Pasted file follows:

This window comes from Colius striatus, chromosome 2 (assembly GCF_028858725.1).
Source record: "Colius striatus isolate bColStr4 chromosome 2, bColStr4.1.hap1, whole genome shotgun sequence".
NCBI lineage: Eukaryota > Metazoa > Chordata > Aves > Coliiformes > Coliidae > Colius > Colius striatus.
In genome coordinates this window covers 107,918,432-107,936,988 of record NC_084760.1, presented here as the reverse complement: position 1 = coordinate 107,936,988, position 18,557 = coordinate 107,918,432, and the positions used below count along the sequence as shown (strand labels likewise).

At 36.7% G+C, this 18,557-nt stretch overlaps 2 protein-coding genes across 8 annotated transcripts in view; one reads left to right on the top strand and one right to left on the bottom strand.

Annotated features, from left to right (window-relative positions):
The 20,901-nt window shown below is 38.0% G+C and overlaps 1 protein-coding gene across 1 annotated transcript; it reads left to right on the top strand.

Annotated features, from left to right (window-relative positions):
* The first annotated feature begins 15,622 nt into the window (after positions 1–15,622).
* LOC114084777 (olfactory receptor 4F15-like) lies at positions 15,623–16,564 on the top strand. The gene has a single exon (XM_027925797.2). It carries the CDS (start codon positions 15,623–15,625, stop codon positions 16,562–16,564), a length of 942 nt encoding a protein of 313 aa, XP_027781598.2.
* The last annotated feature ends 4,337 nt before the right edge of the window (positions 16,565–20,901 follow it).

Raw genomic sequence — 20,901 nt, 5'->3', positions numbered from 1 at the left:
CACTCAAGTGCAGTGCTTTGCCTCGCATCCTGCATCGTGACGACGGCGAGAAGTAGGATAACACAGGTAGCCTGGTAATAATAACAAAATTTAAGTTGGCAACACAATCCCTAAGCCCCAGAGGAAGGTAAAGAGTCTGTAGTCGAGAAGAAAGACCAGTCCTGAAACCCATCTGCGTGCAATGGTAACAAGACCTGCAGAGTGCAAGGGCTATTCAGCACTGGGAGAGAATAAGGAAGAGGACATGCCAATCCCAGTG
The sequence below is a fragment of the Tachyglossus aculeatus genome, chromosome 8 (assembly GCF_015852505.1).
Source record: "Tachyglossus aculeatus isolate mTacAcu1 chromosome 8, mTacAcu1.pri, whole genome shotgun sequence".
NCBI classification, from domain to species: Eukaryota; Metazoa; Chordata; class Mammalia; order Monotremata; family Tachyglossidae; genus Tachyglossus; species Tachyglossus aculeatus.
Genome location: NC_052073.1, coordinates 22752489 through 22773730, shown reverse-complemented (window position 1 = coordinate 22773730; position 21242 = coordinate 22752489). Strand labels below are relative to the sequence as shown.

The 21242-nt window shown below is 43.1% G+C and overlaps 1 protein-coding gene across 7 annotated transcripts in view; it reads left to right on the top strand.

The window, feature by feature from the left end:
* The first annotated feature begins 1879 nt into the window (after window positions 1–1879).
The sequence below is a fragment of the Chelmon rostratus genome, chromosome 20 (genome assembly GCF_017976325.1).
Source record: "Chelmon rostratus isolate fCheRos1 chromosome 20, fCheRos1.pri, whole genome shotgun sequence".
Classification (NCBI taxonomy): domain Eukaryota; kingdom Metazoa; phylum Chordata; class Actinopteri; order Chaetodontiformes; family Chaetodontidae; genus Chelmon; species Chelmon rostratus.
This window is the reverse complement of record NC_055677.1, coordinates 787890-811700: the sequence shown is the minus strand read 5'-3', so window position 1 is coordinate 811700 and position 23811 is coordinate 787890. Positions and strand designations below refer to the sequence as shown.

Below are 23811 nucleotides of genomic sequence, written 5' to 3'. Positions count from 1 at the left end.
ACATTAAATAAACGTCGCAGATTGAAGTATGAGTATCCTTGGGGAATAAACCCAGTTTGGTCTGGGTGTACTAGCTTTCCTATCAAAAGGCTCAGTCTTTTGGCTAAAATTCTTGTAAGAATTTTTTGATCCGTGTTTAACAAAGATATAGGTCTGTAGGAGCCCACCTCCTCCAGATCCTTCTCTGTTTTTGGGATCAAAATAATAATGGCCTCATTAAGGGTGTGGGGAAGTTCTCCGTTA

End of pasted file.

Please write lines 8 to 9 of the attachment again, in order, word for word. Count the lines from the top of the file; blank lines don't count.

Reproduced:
Annotated features, from left to right (window-relative positions):
* The first annotated feature begins 15,622 nt into the window (after positions 1–15,622).